Brian O. Mulligan
I was particularly interested in Dr. Milton Walker's comments on his visit to this quite outstanding garden, published in the July issue of the Bulletin, since I paid my first visit to Rowallane in March 1929 and was able to see it once or twice a year for the next decade, and at irregular intervals during the war years. During this period a steady correspondence was maintained between the talented and knowledgeable owner, Mr. Hugh Armytage Moore, and myself, so that I came to know both the plant material and his ideas, methods and practices in the garden rather well.
In fact I believe that Rowallane gave me excellent training at that time, in the 1930's, on the placing of trees and groupings of shrubs in the landscape, at which Mr. Moore was an acknowledged master, which has subsequently proved most valuable. I was surprised that Dr. Walker omitted to say anything about the history of the garden, which was established and maintained by Mr. Moore for a period of well over forty years, and was recognized as one of the best of its size and type in Great Britain.
The plant of R. pseudochrysanthum which Dr. Walker considers as probably the oldest and largest of its kind to be found in all of Great Britain first flowered in April 1931, when about a foot high, as I noted on the 21st of that month, when at Rowallane.
Two days later Mr. Moore wrote me: "R. pseudochrysanthum is fully expanded today, and I am taking it to London tomorrow. It looks lovely, but may not last until Tuesday - an eight-flowered truss, corolla 2 ins. long 2½ ins. across, interior delicate shell-pink, no spotting, exterior flushed rose-pink, filaments white, anthers ten, straw-colored, stigma greenish-yellow. In one or two minor particulars this does not agree with the description in The Species of Rhododendron, but I am satisfied that our plant is true to name and think it a very choice species." He was unsuccessful in obtaining an award for it from the Royal Horticultural Society on that occasion, probably because the flowers were past their best. I believe, but have no direct evidence to prove it, that he received his plant from the collection at Exbury (Mr. Lionel de Rothschild). It is certainly of great interest to learn how large it has grown in the intervening 32 years.
This species is also mentioned in the R. H. S. Rhododendron Year Book, 1948, in the article "Rhododendrons at Tower Court," by N. K. Gould & P. M. Synge, p. 12, where it is stated that it was introduced from Formosa by E. H. Wilson, had flowered only once and was at that time 5 ft. in diameter. Probably, therefore, this and the Rowallane plant were of the same age and origin.
Another much better known rhododendron which originated at Rowallane is the dwarf form of R. hanceanum known as 'Nanum,' mentioned (and coveted) by Dr. Walker. Proof of this origin is to be found in the same issue of the Rhododendron Year Book, on p. 19, where Mr. Moore, in an account of his garden, speaks of "our attractive pygmy sport of hanceanum." Presumably it was raised there from seed, but I have no record of this in my own notes, though I well remember the plant. The form generally in cultivation in this country may be the clone 'Canton Consul', which is listed in The Rhododendron Handbook, 1963, Pt. 1, R.H.S., 1963), or else another similar to it. It is certainly not the original, which should perhaps be distinguished as 'Rowallane'.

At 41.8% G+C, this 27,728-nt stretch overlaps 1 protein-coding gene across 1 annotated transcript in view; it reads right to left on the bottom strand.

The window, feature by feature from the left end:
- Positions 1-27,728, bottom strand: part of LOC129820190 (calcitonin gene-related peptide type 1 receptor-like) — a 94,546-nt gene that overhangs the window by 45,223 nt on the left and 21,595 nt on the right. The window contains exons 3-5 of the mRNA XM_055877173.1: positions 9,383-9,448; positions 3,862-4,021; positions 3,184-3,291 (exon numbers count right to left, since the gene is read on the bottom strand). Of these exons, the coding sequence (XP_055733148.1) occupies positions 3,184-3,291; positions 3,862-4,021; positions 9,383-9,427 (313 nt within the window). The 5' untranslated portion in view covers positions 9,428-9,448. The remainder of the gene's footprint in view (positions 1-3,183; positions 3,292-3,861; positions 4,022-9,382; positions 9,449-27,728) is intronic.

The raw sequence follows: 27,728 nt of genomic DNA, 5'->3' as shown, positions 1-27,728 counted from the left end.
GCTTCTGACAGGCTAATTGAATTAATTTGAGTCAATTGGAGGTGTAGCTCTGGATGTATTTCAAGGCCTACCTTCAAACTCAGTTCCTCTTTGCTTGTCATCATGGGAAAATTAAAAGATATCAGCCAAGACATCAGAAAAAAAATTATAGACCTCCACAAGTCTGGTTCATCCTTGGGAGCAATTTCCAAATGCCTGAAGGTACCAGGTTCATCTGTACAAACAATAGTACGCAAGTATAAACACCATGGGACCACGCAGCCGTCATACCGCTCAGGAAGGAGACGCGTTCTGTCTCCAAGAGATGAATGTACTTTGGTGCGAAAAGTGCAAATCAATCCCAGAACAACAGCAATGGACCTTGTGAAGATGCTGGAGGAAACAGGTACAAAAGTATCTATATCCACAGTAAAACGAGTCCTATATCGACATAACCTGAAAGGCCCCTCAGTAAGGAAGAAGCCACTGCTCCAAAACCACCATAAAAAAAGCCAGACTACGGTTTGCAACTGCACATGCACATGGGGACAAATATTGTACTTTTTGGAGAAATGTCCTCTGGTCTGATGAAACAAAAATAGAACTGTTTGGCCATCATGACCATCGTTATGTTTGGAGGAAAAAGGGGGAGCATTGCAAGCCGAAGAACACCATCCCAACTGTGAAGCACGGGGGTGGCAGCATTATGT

The earliest reference I can find to this plant in cultivation is contained in a footnote on p. 160 of A. T. Johnson's book, A Woodland Garden. (Country Life, Ltd., London, 1937):"A pygmy form of R. hanceanum, which has only just flowered, is even better, the blooms being like those of oreotrephes in a bright daffodil-yellow." It is illustrated opposite p. 146.
There is another pertinent reference in the Quarterly Bulletin of the Alpine Garden Society, vol. 8, no. 2, p. 133, (London, June 1940) by Mrs. G. Anley: - R. hanceanum var. pygmaeum may be ivory (when it combines well with pink) or bright yellow." This name, pygmaeum, appears to antedate nanum, but so far as I know no proper description of the plant has ever been published under either epithet. There is a brief one under the latter by H. H. Davidian, in his Revision of the Triflorum Series of Rhododendron, in the Rhododendron & Camellia Year Book - 1963 (R. H. S., London) -"The inflorescence is racemose with 5-10 yellow flowers."
In February 1944 Francis Hanger reported in the Journal of the R. H. S., vol. 69, (2), 43, that "My favorite small-growing yellow rhododendron is the dwarf form of R. hanceanum which does not exceed nine inches in height and is now quite eighteen inches through at Exbury." It is very probable that Mr. Moore would have sent a plant from his original to Mr. L. de Rothschild at Exbury, as well as to other gardens, so it would be of interest to learn whether any of them are still in existence.
It is clear from Mrs. Anley's remark that a paler colored form had already appeared by 1940, but all other early references describe it as yellow. In a later one, Shrubs for the Rock Garden, by R. E. Heath, (W. H. & L. Collingridge Ltd., London, 1954), it is "pale yellow."
I am grateful to Dr. Walker for reminding me of these old notes and correspondence; sometimes they are useful.